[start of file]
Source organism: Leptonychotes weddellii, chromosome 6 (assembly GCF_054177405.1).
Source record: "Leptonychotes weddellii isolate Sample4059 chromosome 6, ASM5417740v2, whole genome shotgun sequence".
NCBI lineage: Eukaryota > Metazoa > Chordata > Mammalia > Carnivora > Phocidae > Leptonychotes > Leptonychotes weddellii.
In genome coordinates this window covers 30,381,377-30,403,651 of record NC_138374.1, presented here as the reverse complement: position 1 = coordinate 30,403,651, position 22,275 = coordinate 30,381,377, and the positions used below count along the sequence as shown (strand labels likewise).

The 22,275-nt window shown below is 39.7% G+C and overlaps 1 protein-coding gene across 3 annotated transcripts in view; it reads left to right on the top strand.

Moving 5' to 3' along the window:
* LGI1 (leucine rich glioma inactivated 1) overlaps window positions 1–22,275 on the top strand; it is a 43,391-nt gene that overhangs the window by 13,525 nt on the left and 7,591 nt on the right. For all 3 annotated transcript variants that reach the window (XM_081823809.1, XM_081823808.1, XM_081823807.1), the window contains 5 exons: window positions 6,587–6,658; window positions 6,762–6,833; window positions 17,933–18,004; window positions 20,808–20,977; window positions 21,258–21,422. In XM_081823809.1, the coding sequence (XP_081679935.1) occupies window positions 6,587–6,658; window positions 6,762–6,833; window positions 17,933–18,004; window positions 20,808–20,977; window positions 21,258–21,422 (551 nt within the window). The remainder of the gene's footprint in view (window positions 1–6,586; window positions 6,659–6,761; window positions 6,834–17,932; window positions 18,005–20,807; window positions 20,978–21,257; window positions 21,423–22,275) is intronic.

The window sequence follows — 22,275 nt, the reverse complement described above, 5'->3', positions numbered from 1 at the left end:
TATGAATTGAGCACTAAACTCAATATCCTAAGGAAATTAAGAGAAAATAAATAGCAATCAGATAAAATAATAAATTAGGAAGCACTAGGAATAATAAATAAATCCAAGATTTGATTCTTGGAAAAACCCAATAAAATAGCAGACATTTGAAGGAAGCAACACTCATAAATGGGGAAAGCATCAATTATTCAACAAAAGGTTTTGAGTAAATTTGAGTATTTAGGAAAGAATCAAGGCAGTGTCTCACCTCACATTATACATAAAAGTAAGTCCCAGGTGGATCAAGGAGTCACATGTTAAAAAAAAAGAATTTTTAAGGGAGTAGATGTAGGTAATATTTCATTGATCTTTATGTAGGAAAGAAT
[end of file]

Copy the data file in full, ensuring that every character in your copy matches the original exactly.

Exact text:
Source organism: Leptonychotes weddellii, chromosome 6 (assembly GCF_054177405.1).
Source record: "Leptonychotes weddellii isolate Sample4059 chromosome 6, ASM5417740v2, whole genome shotgun sequence".
NCBI lineage: Eukaryota > Metazoa > Chordata > Mammalia > Carnivora > Phocidae > Leptonychotes > Leptonychotes weddellii.
In genome coordinates this window covers 30,381,377-30,403,651 of record NC_138374.1, presented here as the reverse complement: position 1 = coordinate 30,403,651, position 22,275 = coordinate 30,381,377, and the positions used below count along the sequence as shown (strand labels likewise).

The 22,275-nt window shown below is 39.7% G+C and overlaps 1 protein-coding gene across 3 annotated transcripts in view; it reads left to right on the top strand.

Moving 5' to 3' along the window:
* LGI1 (leucine rich glioma inactivated 1) overlaps window positions 1–22,275 on the top strand; it is a 43,391-nt gene that overhangs the window by 13,525 nt on the left and 7,591 nt on the right. For all 3 annotated transcript variants that reach the window (XM_081823809.1, XM_081823808.1, XM_081823807.1), the window contains 5 exons: window positions 6,587–6,658; window positions 6,762–6,833; window positions 17,933–18,004; window positions 20,808–20,977; window positions 21,258–21,422. In XM_081823809.1, the coding sequence (XP_081679935.1) occupies window positions 6,587–6,658; window positions 6,762–6,833; window positions 17,933–18,004; window positions 20,808–20,977; window positions 21,258–21,422 (551 nt within the window). The remainder of the gene's footprint in view (window positions 1–6,586; window positions 6,659–6,761; window positions 6,834–17,932; window positions 18,005–20,807; window positions 20,978–21,257; window positions 21,423–22,275) is intronic.

The window sequence follows — 22,275 nt, the reverse complement described above, 5'->3', positions numbered from 1 at the left end:
TATGAATTGAGCACTAAACTCAATATCCTAAGGAAATTAAGAGAAAATAAATAGCAATCAGATAAAATAATAAATTAGGAAGCACTAGGAATAATAAATAAATCCAAGATTTGATTCTTGGAAAAACCCAATAAAATAGCAGACATTTGAAGGAAGCAACACTCATAAATGGGGAAAGCATCAATTATTCAACAAAAGGTTTTGAGTAAATTTGAGTATTTAGGAAAGAATCAAGGCAGTGTCTCACCTCACATTATACATAAAAGTAAGTCCCAGGTGGATCAAGGAGTCACATGTTAAAAAAAAAGAATTTTTAAGGGAGTAGATGTAGGTAATATTTCATTGATCTTTATGTAGGAAAGAAT